However, literacy in the 21st century isn t just about being able to read and write fluently. As essential as that is, many have argued that computer literacy is just as important in our modern world. A few decades ago, computer use was mostly relegated to a handful of professions. Not many people owned their own computers, and most computers were used as a tool on the job. These days, there is at least one computer in every household, and most people have active accounts on or Twitter or at least an email address. Computers are ubiquitous in our society, so it stands to reason that more importance has been placed on computer literacy. There are many clear advantages to being computer literate in the 21st century. Here are just five of them: Entering the workforce and getting a job for many people once involved finding work in fields like construction and manufacturing. While these industries haven t disappeared entirely, it isn t nearly as easy to find work in them, nor are these jobs considered as valuable as they once were. For many people, it s easier to find an office job that involves the use of a computer. Naturally, being able to use a computer will put you at a distinct advantage when you apply for these kinds of positions. Not only can computer literacy make you more desirable to employers for office jobs, it may allow you to find ways to work from home if you have a reliable Internet connection. A significant part of communication in the 21st century is done remotely over computer networks.


Email is more convenient than traditional mail in many ways, and people who might otherwise never be able to speak to each other regularly exchange messages even though they may be on opposite sides of the world. Whether you are keeping in touch with old friends or emailing your resume to employers, communication via the is vital in the modern age. For many young people, computers are replacing television as the go-to source of entertainment. Teenagers are arguably more likely to watch videos on Youtube than flip through TV channels, and services such as Netflix and Hulu allow people to watch TV shows and movies any time they want as long as they have a reliable Internet connection. In many ways, computers and the Internet represents the future of entertainment, and those who don t take the time to become computer literate may be left behind. Although there are still plenty of people who read them, newspapers are quickly becoming relics of the past. People are now choosing to read the news online, and these sites can be updated instantly as stories develop. Being computer literate enough to access these sites means being able to better keep up with current events. Computer technology is advancing faster than ever before, and it s very easy to be left behind if you don t take the time to become at least semi-literate when it comes to computers. The you use now will most likely be very different from what you will be using in five years, but it will still provide you with a solid foundation of computer literacy that will serve you for years to come.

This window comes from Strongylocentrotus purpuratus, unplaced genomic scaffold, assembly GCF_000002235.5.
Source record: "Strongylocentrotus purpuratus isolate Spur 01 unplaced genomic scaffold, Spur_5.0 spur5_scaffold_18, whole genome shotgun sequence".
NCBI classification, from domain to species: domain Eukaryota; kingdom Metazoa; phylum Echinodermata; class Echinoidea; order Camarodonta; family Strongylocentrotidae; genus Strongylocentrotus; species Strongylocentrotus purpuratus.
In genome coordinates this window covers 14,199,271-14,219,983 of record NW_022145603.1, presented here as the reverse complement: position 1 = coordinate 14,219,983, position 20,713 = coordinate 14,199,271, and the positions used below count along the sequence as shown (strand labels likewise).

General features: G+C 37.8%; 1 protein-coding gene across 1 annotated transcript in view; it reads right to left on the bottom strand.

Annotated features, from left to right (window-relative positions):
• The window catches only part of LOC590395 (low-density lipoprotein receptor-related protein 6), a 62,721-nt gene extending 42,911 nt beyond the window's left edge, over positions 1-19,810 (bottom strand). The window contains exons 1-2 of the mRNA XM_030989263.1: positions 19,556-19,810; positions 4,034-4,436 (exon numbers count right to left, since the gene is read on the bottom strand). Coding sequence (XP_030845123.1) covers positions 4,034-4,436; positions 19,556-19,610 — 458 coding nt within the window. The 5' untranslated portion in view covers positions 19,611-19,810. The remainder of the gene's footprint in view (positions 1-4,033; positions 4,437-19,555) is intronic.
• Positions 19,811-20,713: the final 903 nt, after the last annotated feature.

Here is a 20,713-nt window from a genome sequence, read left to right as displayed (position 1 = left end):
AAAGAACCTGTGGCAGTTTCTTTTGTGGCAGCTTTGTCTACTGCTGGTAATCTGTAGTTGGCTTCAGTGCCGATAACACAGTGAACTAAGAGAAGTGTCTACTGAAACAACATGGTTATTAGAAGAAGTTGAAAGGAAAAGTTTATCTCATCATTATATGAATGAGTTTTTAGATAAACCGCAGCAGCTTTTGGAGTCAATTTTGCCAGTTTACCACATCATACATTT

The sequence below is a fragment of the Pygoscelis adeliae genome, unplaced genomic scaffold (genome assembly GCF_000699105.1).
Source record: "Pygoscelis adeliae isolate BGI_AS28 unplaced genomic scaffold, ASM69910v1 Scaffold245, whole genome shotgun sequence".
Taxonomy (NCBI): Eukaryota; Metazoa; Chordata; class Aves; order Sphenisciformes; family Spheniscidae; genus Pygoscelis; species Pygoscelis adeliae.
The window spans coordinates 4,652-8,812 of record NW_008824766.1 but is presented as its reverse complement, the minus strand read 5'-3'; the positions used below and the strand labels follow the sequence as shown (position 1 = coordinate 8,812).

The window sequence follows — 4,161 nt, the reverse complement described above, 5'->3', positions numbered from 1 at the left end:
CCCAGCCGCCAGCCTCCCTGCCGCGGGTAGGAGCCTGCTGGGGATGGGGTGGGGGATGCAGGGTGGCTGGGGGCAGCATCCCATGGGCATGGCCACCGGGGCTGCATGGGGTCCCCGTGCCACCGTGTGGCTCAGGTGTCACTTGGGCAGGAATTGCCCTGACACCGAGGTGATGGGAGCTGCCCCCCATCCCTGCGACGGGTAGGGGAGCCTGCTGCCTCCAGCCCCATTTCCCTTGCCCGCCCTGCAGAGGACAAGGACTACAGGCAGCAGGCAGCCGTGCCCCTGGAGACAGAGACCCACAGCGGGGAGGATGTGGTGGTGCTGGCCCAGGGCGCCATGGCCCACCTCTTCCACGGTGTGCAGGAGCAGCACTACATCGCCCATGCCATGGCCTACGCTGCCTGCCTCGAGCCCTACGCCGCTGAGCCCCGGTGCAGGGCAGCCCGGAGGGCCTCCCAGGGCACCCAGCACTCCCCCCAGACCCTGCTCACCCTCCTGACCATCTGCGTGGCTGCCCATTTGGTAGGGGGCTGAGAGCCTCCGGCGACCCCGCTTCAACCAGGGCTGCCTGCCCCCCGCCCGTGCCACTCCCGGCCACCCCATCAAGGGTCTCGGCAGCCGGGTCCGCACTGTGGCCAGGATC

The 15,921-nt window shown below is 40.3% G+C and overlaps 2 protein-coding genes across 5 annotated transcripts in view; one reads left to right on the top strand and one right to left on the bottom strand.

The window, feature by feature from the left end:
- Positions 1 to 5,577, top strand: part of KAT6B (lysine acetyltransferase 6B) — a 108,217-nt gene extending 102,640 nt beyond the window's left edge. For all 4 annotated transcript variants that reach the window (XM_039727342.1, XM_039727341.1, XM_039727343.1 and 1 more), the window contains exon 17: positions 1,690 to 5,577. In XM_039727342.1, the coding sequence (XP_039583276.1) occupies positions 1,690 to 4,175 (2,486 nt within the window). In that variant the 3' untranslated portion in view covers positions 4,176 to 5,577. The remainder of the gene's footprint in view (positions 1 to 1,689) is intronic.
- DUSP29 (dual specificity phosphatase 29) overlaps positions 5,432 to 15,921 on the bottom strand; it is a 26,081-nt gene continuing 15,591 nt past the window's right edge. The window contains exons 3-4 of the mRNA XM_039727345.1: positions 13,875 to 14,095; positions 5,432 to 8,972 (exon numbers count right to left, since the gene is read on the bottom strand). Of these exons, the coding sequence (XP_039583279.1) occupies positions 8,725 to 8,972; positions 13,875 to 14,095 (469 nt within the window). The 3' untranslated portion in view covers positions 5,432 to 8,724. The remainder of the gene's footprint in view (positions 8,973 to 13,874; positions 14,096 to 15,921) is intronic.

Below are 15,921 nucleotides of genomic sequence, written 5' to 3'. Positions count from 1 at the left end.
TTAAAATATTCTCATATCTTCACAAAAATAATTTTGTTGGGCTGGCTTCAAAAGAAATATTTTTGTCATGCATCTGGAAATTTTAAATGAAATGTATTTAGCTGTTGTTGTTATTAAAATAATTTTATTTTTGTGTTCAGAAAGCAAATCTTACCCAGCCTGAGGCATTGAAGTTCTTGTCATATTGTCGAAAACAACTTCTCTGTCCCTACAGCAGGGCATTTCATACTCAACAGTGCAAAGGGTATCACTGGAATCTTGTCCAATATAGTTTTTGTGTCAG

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why do we need to be computer literate